Plus-Size Passenger’s Ridiculous Petition Reaches Almost 35,000 Signatures; Demands More Free Space On Planes

by Anthony Losanno
Jaelynn Chaney

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Back in April, I wrote about a plus-size woman from Vancouver that started a petition demanding that the US Federal Aviation Administration (FAA) “protect plus-sized customers” by having taxpayers foot the bill for her extra space. The petition has almost reached 35,000 signatures and she’s continuing to champion her cause.

Jae’lynn Chaney claims that aircraft seating is too small for her and it causes her “pain and vulnerability, poor treatment from fellow passengers, including hateful comments, disapproving looks, and even refusal to sit next to [her and other larger passengers].”

35K Signatures

Among the petition’s many demands, she would like:

  • The FAA to mandate that all airlines have a comprehensive customer-of-size policy that prioritizes the comfort and well-being of ALL passengers.
  • Additional accessible seats to be provided (free of charge).
  • Reimbursement for passengers who were forced to buy an extra seat.
  • Priority boarding for customers of size (this is just ridiculous).
  • Employee training so that plus-size passengers are handled with kid gloves.
  • And, at least one accessible lavatory.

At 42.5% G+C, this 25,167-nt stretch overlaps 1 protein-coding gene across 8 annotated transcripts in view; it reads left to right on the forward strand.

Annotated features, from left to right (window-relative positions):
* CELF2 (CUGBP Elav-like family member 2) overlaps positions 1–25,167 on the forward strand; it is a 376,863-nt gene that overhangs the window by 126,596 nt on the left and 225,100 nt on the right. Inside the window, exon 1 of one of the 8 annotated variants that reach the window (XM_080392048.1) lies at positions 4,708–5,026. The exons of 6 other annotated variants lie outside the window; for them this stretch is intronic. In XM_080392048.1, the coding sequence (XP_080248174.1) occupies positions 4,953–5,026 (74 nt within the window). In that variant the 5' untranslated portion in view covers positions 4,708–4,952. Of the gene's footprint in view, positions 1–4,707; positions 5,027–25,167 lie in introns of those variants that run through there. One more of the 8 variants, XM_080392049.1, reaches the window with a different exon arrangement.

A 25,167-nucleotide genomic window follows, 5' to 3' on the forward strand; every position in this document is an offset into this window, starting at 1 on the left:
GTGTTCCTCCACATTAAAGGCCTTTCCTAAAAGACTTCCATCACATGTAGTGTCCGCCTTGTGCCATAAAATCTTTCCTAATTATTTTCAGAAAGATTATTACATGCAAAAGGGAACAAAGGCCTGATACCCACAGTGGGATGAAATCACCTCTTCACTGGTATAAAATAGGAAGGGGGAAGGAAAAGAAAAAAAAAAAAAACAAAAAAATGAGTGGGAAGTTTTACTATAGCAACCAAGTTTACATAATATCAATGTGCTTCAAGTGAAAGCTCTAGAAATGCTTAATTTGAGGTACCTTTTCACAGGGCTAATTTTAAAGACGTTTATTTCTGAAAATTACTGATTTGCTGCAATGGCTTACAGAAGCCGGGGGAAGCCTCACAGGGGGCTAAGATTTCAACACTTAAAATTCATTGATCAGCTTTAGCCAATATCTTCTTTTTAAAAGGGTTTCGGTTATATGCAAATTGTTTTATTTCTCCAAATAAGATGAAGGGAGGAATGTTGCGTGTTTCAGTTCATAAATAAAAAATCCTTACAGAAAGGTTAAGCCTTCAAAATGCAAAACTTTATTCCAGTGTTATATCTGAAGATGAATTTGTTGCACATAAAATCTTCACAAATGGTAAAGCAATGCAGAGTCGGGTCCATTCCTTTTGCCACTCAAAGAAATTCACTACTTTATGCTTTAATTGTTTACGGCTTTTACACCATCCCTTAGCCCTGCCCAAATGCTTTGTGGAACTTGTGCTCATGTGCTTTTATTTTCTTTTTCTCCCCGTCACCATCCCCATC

You can read the rest of her ridiculous demands here.

Jaelyn Chaney 2

Let me break some of these down. She wants the FAA to mandate that private companies give their product away for free. She’d also like separate priority boarding, reimbursement if a passenger bought an extra seat, and employees to treat plus-size passengers specially. This is not going to happen. If someone has a genuine disability, they can board early. If someone needs two or three seats they should buy them or purchase a premium cabin ticket.

Ms. Chaney can keep racking up the signatures, but I can’t see any airline or the FAA taking this seriously.

Anthony’s Take: Planes are cramped. I get it as I’m 6-foot-five-inches tall, but I buy premium seats and know other travelers who buy extra seats for space (we did that this summer on Ryanair going to Sardinia. We had extra space in the bulkhead even though we fit fine in our seats). Three seats for the two of us worked well.

(Image Credits: Jae’lynn Chaney and

(H/T: Points With a Crew.)

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Huy September 4, 2023 - 7:35 am

Definitely a slippery slope here. Based on current charts many people would fall into the obese category, me included. While I can easily (questionable on comfortably, but still do so without complaint) fit into a middle economy seat, why wouldn’t I exercise my “right” to an additional free seat? Most of these demands are definitely ridiculous especially when alternative options are available. I do however support the more accessible bathrooms.

Mark September 4, 2023 - 7:45 am

Airlines are not “private” companies. They are public companies.

Jim F. September 4, 2023 - 9:15 am

I, too, would like to see more spacious, comfortable aircraft seating and larger lavatories (wouldn’t we all)? But are we equally willing to pay (even) higher prices for those seats that the airlines inevitably would charge (for good or ill, airlines are publicly-held entities whose shareholders expect the best possible return on their investment)? I can’t imagine how these demands would be abused: do “customers of size” include those who are taller than average (more legroom) or only “plus-size” fliers and who would make that determination?